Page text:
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I have defined a type as:

type Register = Int

I'm also able to read in a list of numbers from a list of Strings using a function like:

readInt :: String -> Int
readInt s = read s :: Int

now, using readInt on a list like readInt "12 32 11" gives me [12, 32, 11] which is of type [Int].

My question is: instead of [Int], how can I get [Register].

I tried:

readRegister :: String -> Register
readRegister s = read s :: Register

but as I guessed, it doesn't seem to be valid syntax.

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Works for me, this produces no error: - You should include the error you get from your code in your sample, plus any other code you have which relates to this –  Jani Hartikainen Feb 15 '12 at 21:26
Type aliases in Haskell are very weak; they are pretty much interchangeable. –  Owen Feb 15 '12 at 21:27

2 Answers 2

up vote 3 down vote accepted

Your definition of Register is a type alias, i.e. it is interchangeable with its right hand side, i.e. here with Int.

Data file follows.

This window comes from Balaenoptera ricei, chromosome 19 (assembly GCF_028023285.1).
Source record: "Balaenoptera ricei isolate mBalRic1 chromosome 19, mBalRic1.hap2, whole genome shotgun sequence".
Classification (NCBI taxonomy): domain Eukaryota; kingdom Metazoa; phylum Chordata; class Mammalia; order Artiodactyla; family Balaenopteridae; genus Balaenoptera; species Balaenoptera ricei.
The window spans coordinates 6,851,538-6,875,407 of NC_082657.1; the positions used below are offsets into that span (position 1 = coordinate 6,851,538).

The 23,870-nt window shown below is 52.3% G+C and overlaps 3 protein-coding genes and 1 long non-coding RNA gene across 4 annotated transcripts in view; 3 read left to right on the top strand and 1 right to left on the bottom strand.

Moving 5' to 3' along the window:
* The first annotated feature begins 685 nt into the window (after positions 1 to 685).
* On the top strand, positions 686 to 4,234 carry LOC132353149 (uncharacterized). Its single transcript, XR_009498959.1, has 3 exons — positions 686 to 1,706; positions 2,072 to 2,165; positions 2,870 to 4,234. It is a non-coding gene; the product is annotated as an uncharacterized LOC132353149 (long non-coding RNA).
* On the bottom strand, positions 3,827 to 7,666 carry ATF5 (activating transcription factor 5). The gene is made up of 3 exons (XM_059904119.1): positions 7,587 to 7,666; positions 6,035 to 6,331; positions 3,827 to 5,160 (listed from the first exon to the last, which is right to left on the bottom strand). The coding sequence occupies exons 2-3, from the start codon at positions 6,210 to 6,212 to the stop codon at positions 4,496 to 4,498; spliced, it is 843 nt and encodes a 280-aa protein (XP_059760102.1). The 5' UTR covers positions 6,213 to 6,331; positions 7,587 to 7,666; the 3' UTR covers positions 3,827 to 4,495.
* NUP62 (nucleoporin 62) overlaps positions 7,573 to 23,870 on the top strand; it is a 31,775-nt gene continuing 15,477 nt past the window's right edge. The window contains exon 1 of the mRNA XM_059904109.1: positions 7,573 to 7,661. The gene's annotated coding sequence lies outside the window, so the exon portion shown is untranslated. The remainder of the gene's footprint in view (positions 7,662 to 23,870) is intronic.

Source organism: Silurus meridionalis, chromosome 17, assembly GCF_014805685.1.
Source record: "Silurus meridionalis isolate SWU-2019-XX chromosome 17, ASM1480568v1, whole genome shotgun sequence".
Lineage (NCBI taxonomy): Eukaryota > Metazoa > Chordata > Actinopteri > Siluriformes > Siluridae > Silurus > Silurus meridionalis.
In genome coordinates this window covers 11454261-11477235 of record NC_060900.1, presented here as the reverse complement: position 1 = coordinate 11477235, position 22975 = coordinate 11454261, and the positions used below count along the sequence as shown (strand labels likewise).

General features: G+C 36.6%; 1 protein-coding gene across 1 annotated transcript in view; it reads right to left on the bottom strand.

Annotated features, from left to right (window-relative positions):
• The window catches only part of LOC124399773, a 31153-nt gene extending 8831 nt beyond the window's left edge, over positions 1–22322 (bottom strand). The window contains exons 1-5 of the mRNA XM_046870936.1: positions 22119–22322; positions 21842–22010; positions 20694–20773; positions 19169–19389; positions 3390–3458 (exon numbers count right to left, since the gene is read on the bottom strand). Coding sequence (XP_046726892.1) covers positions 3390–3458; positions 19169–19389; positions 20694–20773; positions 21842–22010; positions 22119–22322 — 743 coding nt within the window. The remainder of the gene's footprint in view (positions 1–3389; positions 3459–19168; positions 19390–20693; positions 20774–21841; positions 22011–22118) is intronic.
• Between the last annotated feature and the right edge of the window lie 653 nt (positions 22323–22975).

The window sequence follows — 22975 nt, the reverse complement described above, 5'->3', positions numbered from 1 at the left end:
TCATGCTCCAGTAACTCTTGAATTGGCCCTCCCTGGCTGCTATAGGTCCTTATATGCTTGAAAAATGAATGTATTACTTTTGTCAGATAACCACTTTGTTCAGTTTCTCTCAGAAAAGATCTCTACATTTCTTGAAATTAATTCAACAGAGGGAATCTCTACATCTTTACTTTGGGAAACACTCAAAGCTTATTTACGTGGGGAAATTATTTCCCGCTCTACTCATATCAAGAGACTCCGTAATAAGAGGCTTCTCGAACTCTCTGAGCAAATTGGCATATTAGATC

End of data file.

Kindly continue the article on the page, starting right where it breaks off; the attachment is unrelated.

But you state that readInt "12 32 11" would yield [12,32,11] :: [Int]. This is impossible given your type signature of readInt :: String -> Int. Perhaps you could show us a bit more of your code.

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Sorry, I should have added more details. The readInt function is used as map readInt (words s) Now my readRegister code is readRegister :: String -> Register readRegister s = read s :: Register readRegisters s :: String -> [Register] readRegisters s = map readRegister (words s) –  rdasxy Feb 15 '12 at 22:23

Register is just another name for the type Int, it is the same type. The syntax

readRegister :: String -> Register
readRegister s = read s :: Register

is valid (but the type annotation on the read result is unnecessary). If it doesn't work, your compiler/interpreter is broken. Whether the type is displayed as Int or Register, however, may be surprising. It's not easy to predict when a type synonym is expanded and when not.

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